Obstetric risk factors and pelvic floor dysfunction 20 years after first delivery
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- Dolan, L.M. & Hilton, P. Int Urogynecol J (2010) 21: 535. doi:10.1007/s00192-009-1074-8
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Introduction and hypothesis
Intrapartum events at first delivery and subsequent childbearing are associated with long-term pelvic floor dysfunction (PFD).
Primigravidae delivered between 1983–1986 were identified; current addresses traced through the UK National Health Service database (N = 3002). Women completed screening and Sheffield Pelvic Floor Questionnaires (Sheffield-PAQ ©). Maternity data were obtained from Standard Maternity Information System. Primary outcomes were urinary incontinence (UI), anal incontinence (AI), and prolapse (POP).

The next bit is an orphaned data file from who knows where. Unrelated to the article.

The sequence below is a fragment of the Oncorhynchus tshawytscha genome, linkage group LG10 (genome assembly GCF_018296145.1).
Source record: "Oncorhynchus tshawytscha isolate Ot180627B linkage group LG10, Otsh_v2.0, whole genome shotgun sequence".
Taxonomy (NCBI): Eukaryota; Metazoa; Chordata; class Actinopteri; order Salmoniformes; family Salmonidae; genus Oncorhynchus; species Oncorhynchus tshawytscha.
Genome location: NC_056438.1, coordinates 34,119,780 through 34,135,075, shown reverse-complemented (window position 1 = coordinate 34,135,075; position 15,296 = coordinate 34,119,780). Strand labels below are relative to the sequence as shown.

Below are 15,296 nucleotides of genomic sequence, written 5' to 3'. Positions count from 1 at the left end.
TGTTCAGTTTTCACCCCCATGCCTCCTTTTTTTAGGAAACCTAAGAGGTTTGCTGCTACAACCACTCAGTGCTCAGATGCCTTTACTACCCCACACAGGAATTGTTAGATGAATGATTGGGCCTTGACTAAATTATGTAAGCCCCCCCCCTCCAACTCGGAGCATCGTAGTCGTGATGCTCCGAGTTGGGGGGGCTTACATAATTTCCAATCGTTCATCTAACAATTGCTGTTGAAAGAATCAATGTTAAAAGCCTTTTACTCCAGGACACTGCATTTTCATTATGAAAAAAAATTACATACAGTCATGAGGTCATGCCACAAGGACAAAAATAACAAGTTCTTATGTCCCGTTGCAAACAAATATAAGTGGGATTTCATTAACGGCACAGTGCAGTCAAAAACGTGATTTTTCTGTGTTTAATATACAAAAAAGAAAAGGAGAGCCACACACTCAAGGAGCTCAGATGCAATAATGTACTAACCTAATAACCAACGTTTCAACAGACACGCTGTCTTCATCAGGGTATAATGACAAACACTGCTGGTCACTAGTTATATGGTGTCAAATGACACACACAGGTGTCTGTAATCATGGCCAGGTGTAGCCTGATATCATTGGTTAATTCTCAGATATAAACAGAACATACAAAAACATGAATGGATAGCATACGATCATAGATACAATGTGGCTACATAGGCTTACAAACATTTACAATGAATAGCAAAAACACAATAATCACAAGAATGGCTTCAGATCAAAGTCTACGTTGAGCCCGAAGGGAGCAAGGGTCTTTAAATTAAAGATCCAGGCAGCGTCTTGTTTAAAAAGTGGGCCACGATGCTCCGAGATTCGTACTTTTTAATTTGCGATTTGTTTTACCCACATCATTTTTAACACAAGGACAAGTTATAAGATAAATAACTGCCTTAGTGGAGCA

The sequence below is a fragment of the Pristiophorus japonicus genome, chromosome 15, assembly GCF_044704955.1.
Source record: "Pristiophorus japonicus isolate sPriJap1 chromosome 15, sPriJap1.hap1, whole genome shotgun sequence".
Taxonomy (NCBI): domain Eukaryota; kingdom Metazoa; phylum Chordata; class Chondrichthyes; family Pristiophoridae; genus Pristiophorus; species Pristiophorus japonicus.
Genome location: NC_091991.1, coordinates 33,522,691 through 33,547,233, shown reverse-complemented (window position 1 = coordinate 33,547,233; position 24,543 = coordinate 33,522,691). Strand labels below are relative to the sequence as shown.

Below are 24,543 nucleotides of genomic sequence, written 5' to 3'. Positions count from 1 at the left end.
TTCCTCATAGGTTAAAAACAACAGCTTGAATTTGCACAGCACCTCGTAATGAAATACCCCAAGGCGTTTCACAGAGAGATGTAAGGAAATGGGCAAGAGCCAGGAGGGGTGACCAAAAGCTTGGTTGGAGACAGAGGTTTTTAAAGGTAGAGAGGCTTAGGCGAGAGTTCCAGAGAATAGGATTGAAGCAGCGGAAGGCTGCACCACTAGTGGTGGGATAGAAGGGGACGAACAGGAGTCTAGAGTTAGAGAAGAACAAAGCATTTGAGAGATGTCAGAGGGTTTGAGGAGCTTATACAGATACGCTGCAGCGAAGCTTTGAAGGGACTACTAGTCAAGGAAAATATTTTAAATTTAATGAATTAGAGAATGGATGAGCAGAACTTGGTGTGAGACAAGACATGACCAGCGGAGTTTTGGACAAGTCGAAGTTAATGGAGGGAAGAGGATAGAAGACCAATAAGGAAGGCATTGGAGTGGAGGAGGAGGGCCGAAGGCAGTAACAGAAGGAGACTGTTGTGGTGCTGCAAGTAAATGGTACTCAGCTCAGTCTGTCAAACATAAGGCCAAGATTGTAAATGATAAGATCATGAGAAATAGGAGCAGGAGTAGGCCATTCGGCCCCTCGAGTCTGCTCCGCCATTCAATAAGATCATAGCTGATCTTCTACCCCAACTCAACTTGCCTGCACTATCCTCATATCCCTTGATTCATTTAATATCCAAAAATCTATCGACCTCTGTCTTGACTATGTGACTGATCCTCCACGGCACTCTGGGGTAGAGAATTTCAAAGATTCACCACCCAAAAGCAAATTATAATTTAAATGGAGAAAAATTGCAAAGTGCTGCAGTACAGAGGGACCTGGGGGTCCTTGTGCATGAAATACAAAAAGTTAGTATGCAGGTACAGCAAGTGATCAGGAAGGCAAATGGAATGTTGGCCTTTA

Primary response was 62.1%; 53.8% (n = 985) had ≥1 PFD symptom and in 71.5% symptoms were bothersome. UI (OR 0.47 95% CI 0.28, 0.81) and fecal incontinence (FI; OR 0.32 95% CI 0.13, 0.77) risks were lower after first delivery by cesarean section (CS). However, 25% had UI and 12% had FI after delivering exclusively by CS. Obesity was a risk factor independent of obstetric history.
CS provides incomplete or poorly sustained pelvic floor protection by middle age. Obese women were at highest risk and had the most severe symptoms.